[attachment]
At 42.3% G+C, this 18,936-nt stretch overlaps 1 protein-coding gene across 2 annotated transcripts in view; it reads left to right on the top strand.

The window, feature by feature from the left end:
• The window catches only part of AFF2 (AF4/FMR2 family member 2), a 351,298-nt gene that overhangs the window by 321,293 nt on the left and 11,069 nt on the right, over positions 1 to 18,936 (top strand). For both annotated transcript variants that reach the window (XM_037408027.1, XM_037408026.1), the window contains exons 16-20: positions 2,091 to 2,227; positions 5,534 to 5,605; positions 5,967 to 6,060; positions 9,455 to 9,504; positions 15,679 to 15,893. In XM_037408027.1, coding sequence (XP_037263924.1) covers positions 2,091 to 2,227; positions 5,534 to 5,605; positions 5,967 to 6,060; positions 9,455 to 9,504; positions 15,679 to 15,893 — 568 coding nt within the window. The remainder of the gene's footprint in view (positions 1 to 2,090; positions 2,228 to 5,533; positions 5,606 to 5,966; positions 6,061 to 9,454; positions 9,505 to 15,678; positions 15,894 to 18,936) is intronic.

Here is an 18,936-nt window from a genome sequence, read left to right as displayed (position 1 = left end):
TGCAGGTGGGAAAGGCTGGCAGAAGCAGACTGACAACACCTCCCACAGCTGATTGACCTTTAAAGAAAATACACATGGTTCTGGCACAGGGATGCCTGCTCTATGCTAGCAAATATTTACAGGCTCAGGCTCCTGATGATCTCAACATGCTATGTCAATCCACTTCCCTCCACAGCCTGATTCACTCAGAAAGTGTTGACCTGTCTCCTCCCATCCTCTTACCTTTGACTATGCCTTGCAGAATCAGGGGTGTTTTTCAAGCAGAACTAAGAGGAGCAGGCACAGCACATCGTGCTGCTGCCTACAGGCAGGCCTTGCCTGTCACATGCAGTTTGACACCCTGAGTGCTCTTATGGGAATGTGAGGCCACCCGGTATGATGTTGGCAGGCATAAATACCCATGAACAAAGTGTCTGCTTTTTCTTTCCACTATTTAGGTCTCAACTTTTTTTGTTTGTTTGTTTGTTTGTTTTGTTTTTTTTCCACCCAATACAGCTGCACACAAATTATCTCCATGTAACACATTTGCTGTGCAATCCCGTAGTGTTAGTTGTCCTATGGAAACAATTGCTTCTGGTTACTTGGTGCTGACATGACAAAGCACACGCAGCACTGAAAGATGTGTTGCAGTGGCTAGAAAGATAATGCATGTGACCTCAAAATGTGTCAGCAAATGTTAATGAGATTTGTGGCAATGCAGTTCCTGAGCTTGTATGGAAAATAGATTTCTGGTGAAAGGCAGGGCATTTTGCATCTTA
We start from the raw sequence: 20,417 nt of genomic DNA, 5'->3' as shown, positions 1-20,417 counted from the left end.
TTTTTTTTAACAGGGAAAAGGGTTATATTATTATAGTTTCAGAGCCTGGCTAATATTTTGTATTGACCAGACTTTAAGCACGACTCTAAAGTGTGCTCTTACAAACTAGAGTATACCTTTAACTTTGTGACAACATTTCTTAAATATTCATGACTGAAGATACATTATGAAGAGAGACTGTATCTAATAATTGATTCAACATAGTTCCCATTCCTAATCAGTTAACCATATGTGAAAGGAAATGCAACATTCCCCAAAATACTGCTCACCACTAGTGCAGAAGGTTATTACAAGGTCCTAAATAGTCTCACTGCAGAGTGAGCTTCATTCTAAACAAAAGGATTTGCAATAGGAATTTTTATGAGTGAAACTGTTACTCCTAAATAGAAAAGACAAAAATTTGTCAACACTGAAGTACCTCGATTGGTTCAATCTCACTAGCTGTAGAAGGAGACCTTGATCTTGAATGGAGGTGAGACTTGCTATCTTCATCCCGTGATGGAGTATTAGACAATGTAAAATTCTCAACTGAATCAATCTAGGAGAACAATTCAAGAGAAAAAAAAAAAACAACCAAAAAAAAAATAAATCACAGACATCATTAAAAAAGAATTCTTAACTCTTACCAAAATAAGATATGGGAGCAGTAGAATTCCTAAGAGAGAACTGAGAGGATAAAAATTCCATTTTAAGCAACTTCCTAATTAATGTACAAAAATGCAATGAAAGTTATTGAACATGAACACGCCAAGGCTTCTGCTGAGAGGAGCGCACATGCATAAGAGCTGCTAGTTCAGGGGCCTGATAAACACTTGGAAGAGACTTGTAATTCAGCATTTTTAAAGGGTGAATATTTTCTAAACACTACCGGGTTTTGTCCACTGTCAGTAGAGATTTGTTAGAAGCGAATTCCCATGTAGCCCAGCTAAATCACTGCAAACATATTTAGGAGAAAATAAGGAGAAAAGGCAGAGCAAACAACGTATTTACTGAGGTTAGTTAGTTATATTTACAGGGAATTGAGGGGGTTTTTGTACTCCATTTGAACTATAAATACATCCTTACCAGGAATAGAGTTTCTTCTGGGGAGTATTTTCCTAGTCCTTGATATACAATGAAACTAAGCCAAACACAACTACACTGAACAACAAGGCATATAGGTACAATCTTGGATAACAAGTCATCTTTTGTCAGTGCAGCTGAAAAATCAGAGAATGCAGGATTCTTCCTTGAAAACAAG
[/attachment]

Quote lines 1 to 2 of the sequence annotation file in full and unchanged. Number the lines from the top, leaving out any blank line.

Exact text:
At 42.3% G+C, this 18,936-nt stretch overlaps 1 protein-coding gene across 2 annotated transcripts in view; it reads left to right on the top strand.

The window, feature by feature from the left end: